New Priory allows many to realise their dream of a home but not all agree

‘For over 200 local people Priory Hall was a most stressful nightmare that lasted too long before the government of the day and Dublin City Council came to an agreement to take over the development and refurbish it.’
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Pre-refurbishment Priory Hall
‘Part of the agreement reached with all parties, those owner-occupiers, those buy-to-lets and DCC itself, was that the original tenure balance be retained. This effectively meant that the same number of units owned by DCC would be retained by DCC, the owners of the buy-to-lets had a stay on their mortgage and would return to rent their apartments and pay off their mortgages once refurbished and those units owner privately would be sold on the open market to those wishing to but a new home’
‘In September DCC presented the first phase, 60 units, of the refurbishment to the Council chamber for disposal. All DCC owned property proposed for sale must be approved by local councillors. In order to carry out the refurbishment works DCC had to take all units into its ownership so technically while it did not own the property it still had to present the units for approval for disposal.’
‘Recognising the long social housing waiting lists in the local area I proposed an amendment to the proposal seeking to increase the DCC allocation of social housing from 20% to 30% and seeking that 30% of the owner occupier units be sold to those on lower incomes, those that would qualify for the DCC Home Purchase Loan (a DCC Mortgage for low/mid income earners). Others proposed full retention for social housing. The DCC manager emphasised that any change would mean the re-opening of the agreement and for some the re-opening of a time they would rather forget. He indicated that a significant change to the original agreement would not be achievable but he would do his utmost to achieve a small % increase in the social housing allocation.’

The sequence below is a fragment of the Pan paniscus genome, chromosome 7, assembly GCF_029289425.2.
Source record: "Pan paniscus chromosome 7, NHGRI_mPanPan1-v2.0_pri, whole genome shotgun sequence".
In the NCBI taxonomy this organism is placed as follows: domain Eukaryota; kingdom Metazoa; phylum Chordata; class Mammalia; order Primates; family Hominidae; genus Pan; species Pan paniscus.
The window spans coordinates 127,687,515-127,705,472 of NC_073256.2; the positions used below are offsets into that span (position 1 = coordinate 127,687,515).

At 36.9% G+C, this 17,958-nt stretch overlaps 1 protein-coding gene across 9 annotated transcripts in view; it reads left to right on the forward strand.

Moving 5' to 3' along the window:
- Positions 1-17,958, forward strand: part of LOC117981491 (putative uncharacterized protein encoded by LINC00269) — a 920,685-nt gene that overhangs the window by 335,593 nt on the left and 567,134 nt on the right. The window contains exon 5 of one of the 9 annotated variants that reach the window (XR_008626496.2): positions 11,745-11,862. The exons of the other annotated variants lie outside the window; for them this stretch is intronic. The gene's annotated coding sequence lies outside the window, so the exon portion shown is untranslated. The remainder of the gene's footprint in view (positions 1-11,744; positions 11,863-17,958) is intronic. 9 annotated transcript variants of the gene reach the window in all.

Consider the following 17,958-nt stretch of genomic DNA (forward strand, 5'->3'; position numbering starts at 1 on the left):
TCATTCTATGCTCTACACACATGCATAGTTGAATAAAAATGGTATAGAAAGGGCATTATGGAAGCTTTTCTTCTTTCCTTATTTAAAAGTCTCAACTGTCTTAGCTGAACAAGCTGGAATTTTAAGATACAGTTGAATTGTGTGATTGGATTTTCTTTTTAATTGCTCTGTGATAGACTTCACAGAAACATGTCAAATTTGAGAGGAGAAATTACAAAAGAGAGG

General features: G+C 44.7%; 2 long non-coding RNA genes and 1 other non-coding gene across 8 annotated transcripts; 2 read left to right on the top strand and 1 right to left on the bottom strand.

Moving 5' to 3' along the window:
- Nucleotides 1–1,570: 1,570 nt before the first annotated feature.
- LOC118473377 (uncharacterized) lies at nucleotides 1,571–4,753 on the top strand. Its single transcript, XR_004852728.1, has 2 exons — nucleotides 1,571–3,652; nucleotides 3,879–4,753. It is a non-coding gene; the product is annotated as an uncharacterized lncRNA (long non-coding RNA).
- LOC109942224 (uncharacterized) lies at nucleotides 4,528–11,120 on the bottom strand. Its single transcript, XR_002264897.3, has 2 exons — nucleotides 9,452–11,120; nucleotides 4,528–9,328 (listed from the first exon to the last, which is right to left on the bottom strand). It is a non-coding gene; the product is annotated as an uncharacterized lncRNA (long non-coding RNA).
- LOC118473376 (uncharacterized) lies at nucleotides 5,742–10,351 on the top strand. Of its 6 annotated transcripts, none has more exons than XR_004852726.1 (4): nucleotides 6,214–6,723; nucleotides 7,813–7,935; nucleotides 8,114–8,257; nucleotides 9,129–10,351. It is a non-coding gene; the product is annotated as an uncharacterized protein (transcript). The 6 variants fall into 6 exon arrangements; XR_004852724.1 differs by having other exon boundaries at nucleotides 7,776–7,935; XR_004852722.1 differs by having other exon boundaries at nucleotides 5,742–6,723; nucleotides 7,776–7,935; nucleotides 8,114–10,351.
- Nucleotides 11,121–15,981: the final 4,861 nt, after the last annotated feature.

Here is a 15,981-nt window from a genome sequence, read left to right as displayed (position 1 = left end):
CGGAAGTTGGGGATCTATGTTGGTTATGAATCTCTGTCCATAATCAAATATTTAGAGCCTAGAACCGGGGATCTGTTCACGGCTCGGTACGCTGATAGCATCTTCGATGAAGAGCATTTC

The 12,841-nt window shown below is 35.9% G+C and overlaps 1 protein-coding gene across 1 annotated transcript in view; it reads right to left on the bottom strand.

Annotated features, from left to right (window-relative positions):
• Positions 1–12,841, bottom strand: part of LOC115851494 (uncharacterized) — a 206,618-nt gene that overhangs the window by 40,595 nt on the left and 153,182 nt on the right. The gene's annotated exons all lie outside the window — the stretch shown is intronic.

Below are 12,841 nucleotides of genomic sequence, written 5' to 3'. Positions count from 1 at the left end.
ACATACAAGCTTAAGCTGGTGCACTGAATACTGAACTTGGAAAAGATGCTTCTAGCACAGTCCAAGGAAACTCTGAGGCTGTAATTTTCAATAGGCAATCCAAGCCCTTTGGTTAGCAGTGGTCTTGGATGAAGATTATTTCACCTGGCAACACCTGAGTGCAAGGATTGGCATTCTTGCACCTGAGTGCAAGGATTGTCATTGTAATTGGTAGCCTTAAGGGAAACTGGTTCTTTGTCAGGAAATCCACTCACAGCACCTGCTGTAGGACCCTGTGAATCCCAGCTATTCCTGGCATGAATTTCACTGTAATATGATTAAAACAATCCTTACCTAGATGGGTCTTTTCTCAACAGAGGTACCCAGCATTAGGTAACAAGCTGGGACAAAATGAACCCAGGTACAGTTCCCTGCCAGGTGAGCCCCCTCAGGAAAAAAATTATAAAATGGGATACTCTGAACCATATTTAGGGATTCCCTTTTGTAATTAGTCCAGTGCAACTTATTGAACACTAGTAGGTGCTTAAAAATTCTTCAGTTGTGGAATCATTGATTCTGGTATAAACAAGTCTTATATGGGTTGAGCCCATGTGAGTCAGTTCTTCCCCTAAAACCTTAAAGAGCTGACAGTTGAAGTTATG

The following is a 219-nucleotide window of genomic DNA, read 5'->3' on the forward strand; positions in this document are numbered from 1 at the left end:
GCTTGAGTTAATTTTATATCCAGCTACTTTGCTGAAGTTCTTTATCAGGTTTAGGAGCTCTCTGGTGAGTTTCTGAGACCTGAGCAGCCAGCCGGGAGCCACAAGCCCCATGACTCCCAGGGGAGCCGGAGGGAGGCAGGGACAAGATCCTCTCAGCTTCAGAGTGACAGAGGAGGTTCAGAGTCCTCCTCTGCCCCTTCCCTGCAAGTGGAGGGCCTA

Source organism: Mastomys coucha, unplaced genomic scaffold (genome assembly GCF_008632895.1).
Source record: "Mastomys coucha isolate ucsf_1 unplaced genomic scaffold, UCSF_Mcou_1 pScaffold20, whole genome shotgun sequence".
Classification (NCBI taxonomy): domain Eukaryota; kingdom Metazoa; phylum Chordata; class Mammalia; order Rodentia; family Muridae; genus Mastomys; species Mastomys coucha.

‘All of the 43 units were reasonably priced and offered on the market with a sales campaign that aimed at first time buyers. This afternoon’s North Central Area meeting was presented with the list of units sold and a request to approve their sale. Seeking assurances from DCC that the units would be sold to people as homes rather than as investments for rental purposes I met last week with DCC officials charged with the development. There were 3 companies named as purchasers of 5 units. However, it was indicated that these were bought for family members related to the company owners. I was therefore reasonably assured that they would be rented out but rather occupied by owner-related families’
building, mortgage, real estate and property concept - close up
‘However, not everyone at the meeting could see the value in giving local people the chance to buy a home. Instead of seeking to know the details behind the company names  DCC was accused of selling the units to investment funds and berated for not retaining all the units as social housing. After a vote, respect of the original agreement and acknowledgement that sustainable tenure supports sustainable communities finally won out. However, no doubt we will debate the matter again at December’s main Council meeting’

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